The three things you need to create change

Change is hard.

Most people would rather see things stay exactly the same, even when they are shown a new way that benefits them. 

The Truth: Most people hate getting uncomfortable, but you need people to grow and growth only happens outside of the comfort zone.

Why is change so hard for people?

Look back at human history. Things stayed pretty much the same for a really long time. Now people are forced to adapt daily to new technologies and ways to be more effective in their jobs.

Different is scary. 

  • People want certainty. 
  • They want to feel in control. 
  • They want to know how things are going to play out. 

They want to be confident things are going to be okay.

🕶 Clarity creates confidence. 

The best way to create clarity is to keep things simple.

And nothing is better for keeping things simple than a… *dramatic drum roll*

Template! 

Here is the tl;dr version of this whole newsletter.

To create change, you need to provide three things:

  1. A clear next action
  2. A vision of the future
  3. Discomfort with the current state

🕶Steal this template to help you prepare for a future conversation with your team:

  1. The clear next action:
  2. The impact the action will have:
  3. Why staying the same is not going to work:

That’s it. That’s the secret sauce to create change with anyone. Now let’s get into the details…

So how do you do it?

As a young lad, I once had a boss who sat me down and in an 8 minute conversation gave me a list of 10 things I needed to do differently in my role.

I asked her if there was anything I should focus on first and she told me that it all needed to change. Like 99% of employees who get this kind of feedback, I went back to work and did everything exactly the same. Nothing changed.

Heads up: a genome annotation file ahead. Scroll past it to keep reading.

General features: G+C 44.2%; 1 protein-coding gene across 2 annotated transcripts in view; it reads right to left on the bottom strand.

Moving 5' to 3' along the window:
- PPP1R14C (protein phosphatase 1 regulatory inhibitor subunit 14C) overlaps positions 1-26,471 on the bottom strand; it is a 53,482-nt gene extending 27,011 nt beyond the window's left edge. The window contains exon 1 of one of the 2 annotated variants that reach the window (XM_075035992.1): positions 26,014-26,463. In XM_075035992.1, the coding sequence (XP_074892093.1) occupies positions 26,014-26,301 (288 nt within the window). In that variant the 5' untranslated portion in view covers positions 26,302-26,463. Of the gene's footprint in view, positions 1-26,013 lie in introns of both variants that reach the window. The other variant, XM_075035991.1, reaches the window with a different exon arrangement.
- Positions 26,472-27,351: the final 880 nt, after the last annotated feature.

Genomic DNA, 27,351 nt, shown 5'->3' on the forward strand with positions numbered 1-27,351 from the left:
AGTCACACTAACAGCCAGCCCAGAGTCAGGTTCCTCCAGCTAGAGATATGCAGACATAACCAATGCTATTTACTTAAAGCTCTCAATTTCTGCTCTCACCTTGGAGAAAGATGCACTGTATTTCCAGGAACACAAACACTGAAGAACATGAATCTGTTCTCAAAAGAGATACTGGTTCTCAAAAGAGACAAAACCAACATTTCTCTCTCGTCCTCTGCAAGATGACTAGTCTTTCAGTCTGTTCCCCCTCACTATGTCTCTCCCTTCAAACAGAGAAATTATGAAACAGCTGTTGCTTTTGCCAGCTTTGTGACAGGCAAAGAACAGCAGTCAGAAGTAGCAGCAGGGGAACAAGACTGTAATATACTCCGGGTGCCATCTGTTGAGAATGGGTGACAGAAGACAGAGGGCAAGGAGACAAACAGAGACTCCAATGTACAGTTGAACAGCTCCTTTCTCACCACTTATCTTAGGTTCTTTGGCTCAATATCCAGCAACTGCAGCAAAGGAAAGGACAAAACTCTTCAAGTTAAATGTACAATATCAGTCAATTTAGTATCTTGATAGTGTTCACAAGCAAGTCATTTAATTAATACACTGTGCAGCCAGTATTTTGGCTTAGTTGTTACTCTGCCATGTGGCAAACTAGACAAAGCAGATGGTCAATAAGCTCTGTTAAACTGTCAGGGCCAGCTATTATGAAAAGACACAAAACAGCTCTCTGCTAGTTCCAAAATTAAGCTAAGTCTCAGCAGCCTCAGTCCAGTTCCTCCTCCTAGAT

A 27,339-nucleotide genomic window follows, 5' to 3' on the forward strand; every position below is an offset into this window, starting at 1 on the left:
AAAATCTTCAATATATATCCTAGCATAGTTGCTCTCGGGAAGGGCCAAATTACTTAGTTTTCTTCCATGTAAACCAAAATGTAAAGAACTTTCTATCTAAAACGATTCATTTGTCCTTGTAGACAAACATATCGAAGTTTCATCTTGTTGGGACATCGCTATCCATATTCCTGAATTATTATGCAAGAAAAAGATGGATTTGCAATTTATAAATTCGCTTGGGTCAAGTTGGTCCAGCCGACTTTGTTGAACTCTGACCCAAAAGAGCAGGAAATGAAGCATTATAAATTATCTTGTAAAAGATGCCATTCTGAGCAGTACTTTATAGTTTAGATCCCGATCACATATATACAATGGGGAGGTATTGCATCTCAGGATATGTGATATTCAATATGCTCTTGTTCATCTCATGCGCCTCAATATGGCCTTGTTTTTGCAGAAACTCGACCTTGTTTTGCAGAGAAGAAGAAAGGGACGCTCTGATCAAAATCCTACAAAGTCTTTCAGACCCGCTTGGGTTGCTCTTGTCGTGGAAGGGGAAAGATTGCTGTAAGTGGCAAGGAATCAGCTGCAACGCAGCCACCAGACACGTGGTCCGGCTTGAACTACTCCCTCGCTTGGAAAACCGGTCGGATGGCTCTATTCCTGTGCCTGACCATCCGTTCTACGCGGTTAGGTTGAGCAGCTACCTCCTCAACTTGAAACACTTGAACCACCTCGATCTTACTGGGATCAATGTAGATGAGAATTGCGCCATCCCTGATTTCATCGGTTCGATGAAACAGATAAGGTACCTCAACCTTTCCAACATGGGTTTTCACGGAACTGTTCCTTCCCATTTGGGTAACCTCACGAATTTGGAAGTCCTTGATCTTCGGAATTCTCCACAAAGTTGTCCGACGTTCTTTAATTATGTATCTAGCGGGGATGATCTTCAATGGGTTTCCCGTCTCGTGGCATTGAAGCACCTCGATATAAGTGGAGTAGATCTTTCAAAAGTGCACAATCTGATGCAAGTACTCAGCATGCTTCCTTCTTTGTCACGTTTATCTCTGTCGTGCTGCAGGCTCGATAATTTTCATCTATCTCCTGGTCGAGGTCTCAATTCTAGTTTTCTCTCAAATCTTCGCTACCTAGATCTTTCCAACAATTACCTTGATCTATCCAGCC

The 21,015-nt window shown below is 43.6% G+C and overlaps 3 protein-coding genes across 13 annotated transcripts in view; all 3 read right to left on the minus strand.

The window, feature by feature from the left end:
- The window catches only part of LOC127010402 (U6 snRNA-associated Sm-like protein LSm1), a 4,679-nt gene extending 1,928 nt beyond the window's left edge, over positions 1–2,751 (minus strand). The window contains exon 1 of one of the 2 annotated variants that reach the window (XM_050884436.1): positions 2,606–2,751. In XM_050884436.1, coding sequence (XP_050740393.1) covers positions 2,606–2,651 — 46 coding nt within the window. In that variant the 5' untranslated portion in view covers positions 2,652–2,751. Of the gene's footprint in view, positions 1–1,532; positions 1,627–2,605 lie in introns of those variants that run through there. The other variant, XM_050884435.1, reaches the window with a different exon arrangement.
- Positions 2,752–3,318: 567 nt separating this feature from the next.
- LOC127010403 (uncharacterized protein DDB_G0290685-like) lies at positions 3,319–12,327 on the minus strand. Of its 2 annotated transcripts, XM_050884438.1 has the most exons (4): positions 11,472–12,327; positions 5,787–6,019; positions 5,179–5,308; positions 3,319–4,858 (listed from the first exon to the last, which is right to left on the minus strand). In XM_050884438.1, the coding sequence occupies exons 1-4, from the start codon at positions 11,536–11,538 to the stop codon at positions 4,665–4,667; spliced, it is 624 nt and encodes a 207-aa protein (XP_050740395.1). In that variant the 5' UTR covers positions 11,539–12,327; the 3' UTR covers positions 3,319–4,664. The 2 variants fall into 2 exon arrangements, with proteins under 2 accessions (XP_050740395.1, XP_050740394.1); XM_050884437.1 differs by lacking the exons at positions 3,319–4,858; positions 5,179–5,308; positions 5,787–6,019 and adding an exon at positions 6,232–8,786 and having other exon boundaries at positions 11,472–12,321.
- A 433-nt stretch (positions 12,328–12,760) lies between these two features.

Fun facts: 

  • People remember only 10% of what they hear.
  • Complicated plans lead to paralysis.

You will have MUCH better results when you learn to implement these 3 steps when creating change on your team.

1. A clear next step

As a young lad, I once had a boss who sat me down and in an 8 minute conversation gave me a list of 10 things I needed to do differently in my role.

I asked her if there was anything I should focus on first and she told me that it all needed to change. Like 99% of employees who get this kind of feedback, I went back to work and did everything exactly the same. Nothing changed.

Fun facts: 

  • People remember only 10% of what they hear.
  • Complicated plans lead to paralysis.

You will have MUCH better results when you learn to implement these 3 steps when creating change on your team.

2. A vision of the future

What direction does change point us in?

Ensuring your team understands the personal advantages they gain from the change is a big deal. Highlight not only the benefits but also the potential challenges they will avoid because of this change.

Your team is essentially asking, “How does this benefit me?”

Could it be:

  • Financial gain?
  • Elevation in status?
  • Securing their job position?
  • Prospects for career advancement?
  • The chance to be an exceptional team player?

Regardless of what it might be, help them see how embracing the change will help them personally..

3. Discomfort with the current state

People love their comfort zones, right? As a leader, you need them to step out of these zones.

It’s important to help them understand that sticking with the old ways is often more risky than embracing change.

Sometimes, you can do this by comparing the benefits of the new approach to the old one. But there might also be times when you need to get compliance before you earn full commitment.

  • Ensure your team understands why the change is beneficial. 
  • Be there to listen and provide support as they navigate through the process.
  • Make sure they realize that change isn’t an optional thing. 

Have you heard of the change formula previously? If so, how did you learn about it and how did you implement it into your management style? Next week we’ll dive into a few tips on giving effective feedback.

Jacob Espinoza is a leadership coach in Salem, Oregon. For more information visit JacobEspinoza.com.

Leave a Comment